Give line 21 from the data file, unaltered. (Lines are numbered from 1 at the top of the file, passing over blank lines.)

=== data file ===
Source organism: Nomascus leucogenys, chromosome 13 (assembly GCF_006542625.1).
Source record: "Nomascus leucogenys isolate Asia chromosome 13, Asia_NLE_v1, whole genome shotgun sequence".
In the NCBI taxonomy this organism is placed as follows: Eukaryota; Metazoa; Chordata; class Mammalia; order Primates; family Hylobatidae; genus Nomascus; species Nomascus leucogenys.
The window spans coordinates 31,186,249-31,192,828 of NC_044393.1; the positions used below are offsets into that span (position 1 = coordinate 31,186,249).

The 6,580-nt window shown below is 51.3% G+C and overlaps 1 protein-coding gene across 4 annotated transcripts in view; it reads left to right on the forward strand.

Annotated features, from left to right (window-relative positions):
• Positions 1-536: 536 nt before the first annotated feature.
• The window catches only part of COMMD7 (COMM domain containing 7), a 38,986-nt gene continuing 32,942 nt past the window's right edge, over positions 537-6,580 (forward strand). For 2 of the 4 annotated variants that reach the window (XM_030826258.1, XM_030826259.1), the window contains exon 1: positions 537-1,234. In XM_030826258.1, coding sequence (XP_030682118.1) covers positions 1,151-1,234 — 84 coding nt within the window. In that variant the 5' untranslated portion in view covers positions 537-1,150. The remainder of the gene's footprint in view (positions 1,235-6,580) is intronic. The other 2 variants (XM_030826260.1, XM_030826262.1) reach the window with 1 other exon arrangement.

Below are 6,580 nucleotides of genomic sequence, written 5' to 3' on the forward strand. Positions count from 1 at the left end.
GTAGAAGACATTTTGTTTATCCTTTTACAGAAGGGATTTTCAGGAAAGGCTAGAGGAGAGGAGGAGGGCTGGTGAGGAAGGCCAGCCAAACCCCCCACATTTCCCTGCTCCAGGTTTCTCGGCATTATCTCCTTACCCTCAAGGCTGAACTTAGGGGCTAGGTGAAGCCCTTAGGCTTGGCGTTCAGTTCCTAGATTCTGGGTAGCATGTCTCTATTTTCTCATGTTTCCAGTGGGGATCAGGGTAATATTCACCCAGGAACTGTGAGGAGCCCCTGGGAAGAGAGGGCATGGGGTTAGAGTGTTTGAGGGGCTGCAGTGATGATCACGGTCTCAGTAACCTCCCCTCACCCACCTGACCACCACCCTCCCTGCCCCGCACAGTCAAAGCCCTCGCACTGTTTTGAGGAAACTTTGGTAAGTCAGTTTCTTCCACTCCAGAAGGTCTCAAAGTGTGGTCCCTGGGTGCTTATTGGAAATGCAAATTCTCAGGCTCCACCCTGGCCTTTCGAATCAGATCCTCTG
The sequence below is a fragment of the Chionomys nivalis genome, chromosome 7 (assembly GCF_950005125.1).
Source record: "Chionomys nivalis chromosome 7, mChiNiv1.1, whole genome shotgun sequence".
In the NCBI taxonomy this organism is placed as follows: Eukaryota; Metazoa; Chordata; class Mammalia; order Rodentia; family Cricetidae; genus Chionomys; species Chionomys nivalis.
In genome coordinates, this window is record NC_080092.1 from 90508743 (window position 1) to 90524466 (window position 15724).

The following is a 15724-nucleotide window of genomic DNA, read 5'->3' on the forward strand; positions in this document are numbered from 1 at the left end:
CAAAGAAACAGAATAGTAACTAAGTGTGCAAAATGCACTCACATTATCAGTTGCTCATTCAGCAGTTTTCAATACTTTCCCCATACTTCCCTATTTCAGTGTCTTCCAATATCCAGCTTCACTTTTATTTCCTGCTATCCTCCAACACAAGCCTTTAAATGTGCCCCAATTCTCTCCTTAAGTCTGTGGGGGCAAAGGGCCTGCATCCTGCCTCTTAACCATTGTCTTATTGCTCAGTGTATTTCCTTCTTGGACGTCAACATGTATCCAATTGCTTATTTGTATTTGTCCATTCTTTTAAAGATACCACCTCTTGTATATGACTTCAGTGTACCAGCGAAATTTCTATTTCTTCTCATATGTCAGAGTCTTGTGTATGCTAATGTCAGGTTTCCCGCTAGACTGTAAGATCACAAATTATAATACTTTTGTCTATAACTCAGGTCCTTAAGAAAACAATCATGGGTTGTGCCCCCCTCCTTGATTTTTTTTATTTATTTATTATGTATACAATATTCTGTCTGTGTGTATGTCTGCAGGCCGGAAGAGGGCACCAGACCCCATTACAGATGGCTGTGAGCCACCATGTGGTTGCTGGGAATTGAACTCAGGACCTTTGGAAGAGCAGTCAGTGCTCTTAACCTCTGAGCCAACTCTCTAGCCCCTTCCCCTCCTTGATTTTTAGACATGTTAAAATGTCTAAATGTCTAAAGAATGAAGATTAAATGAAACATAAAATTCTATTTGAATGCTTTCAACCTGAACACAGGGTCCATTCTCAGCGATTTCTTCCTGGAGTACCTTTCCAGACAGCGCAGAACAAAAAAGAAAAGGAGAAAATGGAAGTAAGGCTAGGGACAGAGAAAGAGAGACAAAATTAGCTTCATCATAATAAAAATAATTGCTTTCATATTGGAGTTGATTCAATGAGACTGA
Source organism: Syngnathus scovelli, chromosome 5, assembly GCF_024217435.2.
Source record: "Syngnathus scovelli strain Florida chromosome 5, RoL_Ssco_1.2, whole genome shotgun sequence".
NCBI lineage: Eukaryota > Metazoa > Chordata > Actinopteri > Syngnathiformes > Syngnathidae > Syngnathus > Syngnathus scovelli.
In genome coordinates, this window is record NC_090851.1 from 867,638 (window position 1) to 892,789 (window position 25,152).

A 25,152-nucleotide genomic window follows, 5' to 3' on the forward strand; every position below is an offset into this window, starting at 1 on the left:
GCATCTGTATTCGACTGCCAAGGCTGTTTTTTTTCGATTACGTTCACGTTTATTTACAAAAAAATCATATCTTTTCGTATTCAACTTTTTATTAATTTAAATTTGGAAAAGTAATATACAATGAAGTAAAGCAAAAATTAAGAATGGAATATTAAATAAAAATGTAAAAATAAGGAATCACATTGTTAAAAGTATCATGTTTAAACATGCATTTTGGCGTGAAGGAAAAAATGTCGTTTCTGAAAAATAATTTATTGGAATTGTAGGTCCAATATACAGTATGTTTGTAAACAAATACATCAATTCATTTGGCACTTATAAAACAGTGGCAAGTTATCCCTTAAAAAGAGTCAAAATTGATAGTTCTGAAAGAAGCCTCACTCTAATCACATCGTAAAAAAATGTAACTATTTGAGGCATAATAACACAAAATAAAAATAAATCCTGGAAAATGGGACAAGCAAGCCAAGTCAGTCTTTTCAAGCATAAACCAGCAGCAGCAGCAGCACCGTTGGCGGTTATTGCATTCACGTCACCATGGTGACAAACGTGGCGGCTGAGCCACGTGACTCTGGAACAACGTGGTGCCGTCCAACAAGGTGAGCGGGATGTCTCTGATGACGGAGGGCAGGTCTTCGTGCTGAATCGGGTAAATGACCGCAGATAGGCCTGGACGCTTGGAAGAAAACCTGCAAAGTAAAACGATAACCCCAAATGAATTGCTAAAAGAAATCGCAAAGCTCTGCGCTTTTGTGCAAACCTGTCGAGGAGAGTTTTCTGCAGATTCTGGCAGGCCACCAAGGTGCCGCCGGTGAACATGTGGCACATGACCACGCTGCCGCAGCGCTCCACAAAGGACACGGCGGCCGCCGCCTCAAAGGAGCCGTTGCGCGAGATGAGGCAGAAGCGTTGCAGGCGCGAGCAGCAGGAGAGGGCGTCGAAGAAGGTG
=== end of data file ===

A 25,152-nucleotide genomic window follows, 5' to 3' on the forward strand; every position below is an offset into this window, starting at 1 on the left: